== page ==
SK: When it’s somebody like Miles, well, he doesn’t owe anybody anything. He doesn’t have to do anything the way somebody thinks he should do it. He’s a great artist – Miles, Trane [John Coltrane] and Ornette [Coleman] are probably the three most important artists of that era of our music, so he doesn’t owe anybody a damn thing. If that’s how he wanted to do it, who’s to say no? Even the great recordings that guys of my generation just worship, the things of the mid-1960s with Ron [Carter] and Tony [Williams] and Wayne [Shorter] and Herbie [Hancock]. A lot of those recordings aren’t even like you conjure them up to be, because the more you learn about music, then much of that stuff sounds like recorded rehearsals to me – there are mistakes. Wayne’s music is very orderly and structured and not random at all. What he was doing then with Amandla was some form of very sophisticated pop, R&B jazz. It wasn’t about stretching out for twenty minutes – he’d already done all that stuff. You can see why Miles dropped out for while because he had done everything – there was nothing left to do.
TLM: Your name is missing off the credits. [The reason for the credit error was that during the production of the album artwork, Marcus Miller was called by somebody in the art department and asked about the musician credits. Several tracks were mentioned and Miller explained that Steve was not on any of them, except “Amandla”. But a misunderstanding meant that Steve’s name was inadvertently omitted from the credits for the title track.]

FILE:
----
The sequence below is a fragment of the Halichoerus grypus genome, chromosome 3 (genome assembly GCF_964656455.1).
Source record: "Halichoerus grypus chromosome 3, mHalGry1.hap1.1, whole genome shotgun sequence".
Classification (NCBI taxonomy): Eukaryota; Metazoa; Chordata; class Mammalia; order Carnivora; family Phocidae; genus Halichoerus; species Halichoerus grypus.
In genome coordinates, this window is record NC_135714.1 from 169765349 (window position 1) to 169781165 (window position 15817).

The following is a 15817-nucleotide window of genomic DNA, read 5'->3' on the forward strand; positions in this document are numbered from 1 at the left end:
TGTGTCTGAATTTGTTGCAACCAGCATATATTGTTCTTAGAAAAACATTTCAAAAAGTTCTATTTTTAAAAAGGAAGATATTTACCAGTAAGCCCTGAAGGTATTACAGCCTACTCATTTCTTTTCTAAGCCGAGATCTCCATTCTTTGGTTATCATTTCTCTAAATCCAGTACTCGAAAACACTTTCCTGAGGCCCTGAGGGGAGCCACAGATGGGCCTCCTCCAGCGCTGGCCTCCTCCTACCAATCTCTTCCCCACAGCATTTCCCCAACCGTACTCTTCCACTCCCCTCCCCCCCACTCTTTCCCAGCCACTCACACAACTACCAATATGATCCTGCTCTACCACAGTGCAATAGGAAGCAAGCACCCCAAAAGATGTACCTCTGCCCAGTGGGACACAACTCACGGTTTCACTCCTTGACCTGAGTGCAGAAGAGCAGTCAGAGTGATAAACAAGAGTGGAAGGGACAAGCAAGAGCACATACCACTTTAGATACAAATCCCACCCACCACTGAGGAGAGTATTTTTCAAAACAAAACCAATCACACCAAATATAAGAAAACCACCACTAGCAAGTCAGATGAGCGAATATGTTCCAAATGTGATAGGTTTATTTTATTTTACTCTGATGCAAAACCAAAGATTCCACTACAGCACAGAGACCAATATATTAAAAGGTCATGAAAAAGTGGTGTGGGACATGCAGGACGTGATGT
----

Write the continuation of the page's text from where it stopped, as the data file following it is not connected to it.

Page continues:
SK: You never forget something like that and it’s really heartbreaking when something like that happens. When you have been a musician of my generation and you moved to New York, there used to be a joke with all the musicians. Everyone would leave messages on each other’s answer machines doing impressions of Miles’ voice. Everyone would joke with one another: ‘Miles is gonna call, I can’t go out to dinner tonight’. Of course he never called, but it was dream for everybody, so that when the opportunity comes… to have something like this to happen, it is pretty unbelievable. But there was a second run of the CD in the U.S., and my name’s in there!
Photo © Paul Aresu – Digital art © Tanya Prellwitz
TLM: What’s your take on Amandla as an album?